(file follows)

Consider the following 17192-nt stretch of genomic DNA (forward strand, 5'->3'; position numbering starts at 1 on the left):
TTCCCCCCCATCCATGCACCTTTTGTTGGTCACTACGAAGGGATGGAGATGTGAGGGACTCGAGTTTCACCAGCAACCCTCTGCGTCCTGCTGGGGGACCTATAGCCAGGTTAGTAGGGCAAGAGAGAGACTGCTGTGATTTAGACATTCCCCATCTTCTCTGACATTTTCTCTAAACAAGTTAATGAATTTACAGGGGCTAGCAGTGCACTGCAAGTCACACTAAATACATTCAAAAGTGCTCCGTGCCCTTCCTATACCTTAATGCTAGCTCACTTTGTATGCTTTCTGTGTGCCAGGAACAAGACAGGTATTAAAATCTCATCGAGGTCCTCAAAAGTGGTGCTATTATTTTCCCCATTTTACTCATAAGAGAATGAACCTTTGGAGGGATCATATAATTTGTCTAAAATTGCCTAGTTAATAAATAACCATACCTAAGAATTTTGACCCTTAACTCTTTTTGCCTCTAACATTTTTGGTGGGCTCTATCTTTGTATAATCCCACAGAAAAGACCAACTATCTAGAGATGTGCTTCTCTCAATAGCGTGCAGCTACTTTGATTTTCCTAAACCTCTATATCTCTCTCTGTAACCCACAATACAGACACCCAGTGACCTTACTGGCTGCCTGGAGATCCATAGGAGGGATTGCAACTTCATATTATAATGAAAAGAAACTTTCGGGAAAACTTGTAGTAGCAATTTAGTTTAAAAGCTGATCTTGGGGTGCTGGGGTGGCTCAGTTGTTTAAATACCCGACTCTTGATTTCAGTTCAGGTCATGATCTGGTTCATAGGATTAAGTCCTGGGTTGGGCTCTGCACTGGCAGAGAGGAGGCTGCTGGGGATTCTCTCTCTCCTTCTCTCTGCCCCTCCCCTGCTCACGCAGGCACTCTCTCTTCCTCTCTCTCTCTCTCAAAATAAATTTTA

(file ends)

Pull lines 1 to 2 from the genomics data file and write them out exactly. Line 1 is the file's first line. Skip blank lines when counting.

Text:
Consider the following 17192-nt stretch of genomic DNA (forward strand, 5'->3'; position numbering starts at 1 on the left):
TTCCCCCCCATCCATGCACCTTTTGTTGGTCACTACGAAGGGATGGAGATGTGAGGGACTCGAGTTTCACCAGCAACCCTCTGCGTCCTGCTGGGGGACCTATAGCCAGGTTAGTAGGGCAAGAGAGAGACTGCTGTGATTTAGACATTCCCCATCTTCTCTGACATTTTCTCTAAACAAGTTAATGAATTTACAGGGGCTAGCAGTGCACTGCAAGTCACACTAAATACATTCAAAAGTGCTCCGTGCCCTTCCTATACCTTAATGCTAGCTCACTTTGTATGCTTTCTGTGTGCCAGGAACAAGACAGGTATTAAAATCTCATCGAGGTCCTCAAAAGTGGTGCTATTATTTTCCCCATTTTACTCATAAGAGAATGAACCTTTGGAGGGATCATATAATTTGTCTAAAATTGCCTAGTTAATAAATAACCATACCTAAGAATTTTGACCCTTAACTCTTTTTGCCTCTAACATTTTTGGTGGGCTCTATCTTTGTATAATCCCACAGAAAAGACCAACTATCTAGAGATGTGCTTCTCTCAATAGCGTGCAGCTACTTTGATTTTCCTAAACCTCTATATCTCTCTCTGTAACCCACAATACAGACACCCAGTGACCTTACTGGCTGCCTGGAGATCCATAGGAGGGATTGCAACTTCATATTATAATGAAAAGAAACTTTCGGGAAAACTTGTAGTAGCAATTTAGTTTAAAAGCTGATCTTGGGGTGCTGGGGTGGCTCAGTTGTTTAAATACCCGACTCTTGATTTCAGTTCAGGTCATGATCTGGTTCATAGGATTAAGTCCTGGGTTGGGCTCTGCACTGGCAGAGAGGAGGCTGCTGGGGATTCTCTCTCTCCTTCTCTCTGCCCCTCCCCTGCTCACGCAGGCACTCTCTCTTCCTCTCTCTCTCTCTCAAAATAAATTTTA